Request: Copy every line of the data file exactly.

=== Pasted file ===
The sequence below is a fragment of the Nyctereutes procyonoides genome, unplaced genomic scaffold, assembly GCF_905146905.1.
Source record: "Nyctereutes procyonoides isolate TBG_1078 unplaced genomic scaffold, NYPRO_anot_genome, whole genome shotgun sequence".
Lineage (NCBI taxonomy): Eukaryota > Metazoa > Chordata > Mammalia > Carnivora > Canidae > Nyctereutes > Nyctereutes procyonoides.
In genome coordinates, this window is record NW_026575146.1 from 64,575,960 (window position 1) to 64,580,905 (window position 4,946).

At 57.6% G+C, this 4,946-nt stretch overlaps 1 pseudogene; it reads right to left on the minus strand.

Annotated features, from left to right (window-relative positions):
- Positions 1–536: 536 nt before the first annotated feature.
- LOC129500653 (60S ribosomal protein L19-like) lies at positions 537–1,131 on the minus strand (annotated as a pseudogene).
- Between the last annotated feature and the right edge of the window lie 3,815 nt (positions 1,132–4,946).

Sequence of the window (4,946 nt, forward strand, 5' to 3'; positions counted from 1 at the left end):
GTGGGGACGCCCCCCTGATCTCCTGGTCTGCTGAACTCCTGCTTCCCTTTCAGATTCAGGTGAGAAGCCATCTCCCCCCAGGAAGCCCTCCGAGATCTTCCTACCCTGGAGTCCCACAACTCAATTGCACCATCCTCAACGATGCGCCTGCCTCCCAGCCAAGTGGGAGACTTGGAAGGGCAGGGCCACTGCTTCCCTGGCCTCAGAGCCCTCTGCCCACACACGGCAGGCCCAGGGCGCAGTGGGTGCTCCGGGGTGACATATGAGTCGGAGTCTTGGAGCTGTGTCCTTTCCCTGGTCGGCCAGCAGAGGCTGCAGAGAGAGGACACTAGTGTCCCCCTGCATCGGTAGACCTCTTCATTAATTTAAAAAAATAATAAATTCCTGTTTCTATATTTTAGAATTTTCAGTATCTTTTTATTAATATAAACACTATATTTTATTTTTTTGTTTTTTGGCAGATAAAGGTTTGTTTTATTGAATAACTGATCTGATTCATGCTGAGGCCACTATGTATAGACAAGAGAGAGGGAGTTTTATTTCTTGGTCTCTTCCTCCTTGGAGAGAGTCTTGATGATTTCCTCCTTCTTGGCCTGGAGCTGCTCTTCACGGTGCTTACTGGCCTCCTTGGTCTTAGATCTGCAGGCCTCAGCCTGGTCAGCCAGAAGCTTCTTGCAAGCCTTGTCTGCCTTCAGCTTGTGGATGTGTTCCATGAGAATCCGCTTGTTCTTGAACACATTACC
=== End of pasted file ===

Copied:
The sequence below is a fragment of the Nyctereutes procyonoides genome, unplaced genomic scaffold, assembly GCF_905146905.1.
Source record: "Nyctereutes procyonoides isolate TBG_1078 unplaced genomic scaffold, NYPRO_anot_genome, whole genome shotgun sequence".
Lineage (NCBI taxonomy): Eukaryota > Metazoa > Chordata > Mammalia > Carnivora > Canidae > Nyctereutes > Nyctereutes procyonoides.
In genome coordinates, this window is record NW_026575146.1 from 64,575,960 (window position 1) to 64,580,905 (window position 4,946).

At 57.6% G+C, this 4,946-nt stretch overlaps 1 pseudogene; it reads right to left on the minus strand.

Annotated features, from left to right (window-relative positions):
- Positions 1–536: 536 nt before the first annotated feature.
- LOC129500653 (60S ribosomal protein L19-like) lies at positions 537–1,131 on the minus strand (annotated as a pseudogene).
- Between the last annotated feature and the right edge of the window lie 3,815 nt (positions 1,132–4,946).

Sequence of the window (4,946 nt, forward strand, 5' to 3'; positions counted from 1 at the left end):
GTGGGGACGCCCCCCTGATCTCCTGGTCTGCTGAACTCCTGCTTCCCTTTCAGATTCAGGTGAGAAGCCATCTCCCCCCAGGAAGCCCTCCGAGATCTTCCTACCCTGGAGTCCCACAACTCAATTGCACCATCCTCAACGATGCGCCTGCCTCCCAGCCAAGTGGGAGACTTGGAAGGGCAGGGCCACTGCTTCCCTGGCCTCAGAGCCCTCTGCCCACACACGGCAGGCCCAGGGCGCAGTGGGTGCTCCGGGGTGACATATGAGTCGGAGTCTTGGAGCTGTGTCCTTTCCCTGGTCGGCCAGCAGAGGCTGCAGAGAGAGGACACTAGTGTCCCCCTGCATCGGTAGACCTCTTCATTAATTTAAAAAAATAATAAATTCCTGTTTCTATATTTTAGAATTTTCAGTATCTTTTTATTAATATAAACACTATATTTTATTTTTTTGTTTTTTGGCAGATAAAGGTTTGTTTTATTGAATAACTGATCTGATTCATGCTGAGGCCACTATGTATAGACAAGAGAGAGGGAGTTTTATTTCTTGGTCTCTTCCTCCTTGGAGAGAGTCTTGATGATTTCCTCCTTCTTGGCCTGGAGCTGCTCTTCACGGTGCTTACTGGCCTCCTTGGTCTTAGATCTGCAGGCCTCAGCCTGGTCAGCCAGAAGCTTCTTGCAAGCCTTGTCTGCCTTCAGCTTGTGGATGTGTTCCATGAGAATCCGCTTGTTCTTGAACACATTACC